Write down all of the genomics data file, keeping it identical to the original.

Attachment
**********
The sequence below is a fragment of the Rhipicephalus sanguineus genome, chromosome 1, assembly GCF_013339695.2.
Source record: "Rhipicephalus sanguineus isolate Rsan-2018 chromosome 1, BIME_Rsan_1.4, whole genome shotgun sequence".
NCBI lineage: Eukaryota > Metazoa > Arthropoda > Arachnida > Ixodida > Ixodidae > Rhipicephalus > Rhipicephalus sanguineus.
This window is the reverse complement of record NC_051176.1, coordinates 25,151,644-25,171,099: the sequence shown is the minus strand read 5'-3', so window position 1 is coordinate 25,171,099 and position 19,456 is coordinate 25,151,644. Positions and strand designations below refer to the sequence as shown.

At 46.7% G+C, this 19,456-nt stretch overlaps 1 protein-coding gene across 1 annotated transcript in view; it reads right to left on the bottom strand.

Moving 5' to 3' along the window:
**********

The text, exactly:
The sequence below is a fragment of the Rhipicephalus sanguineus genome, chromosome 1, assembly GCF_013339695.2.
Source record: "Rhipicephalus sanguineus isolate Rsan-2018 chromosome 1, BIME_Rsan_1.4, whole genome shotgun sequence".
NCBI lineage: Eukaryota > Metazoa > Arthropoda > Arachnida > Ixodida > Ixodidae > Rhipicephalus > Rhipicephalus sanguineus.
This window is the reverse complement of record NC_051176.1, coordinates 25,151,644-25,171,099: the sequence shown is the minus strand read 5'-3', so window position 1 is coordinate 25,171,099 and position 19,456 is coordinate 25,151,644. Positions and strand designations below refer to the sequence as shown.

At 46.7% G+C, this 19,456-nt stretch overlaps 1 protein-coding gene across 1 annotated transcript in view; it reads right to left on the bottom strand.

Moving 5' to 3' along the window: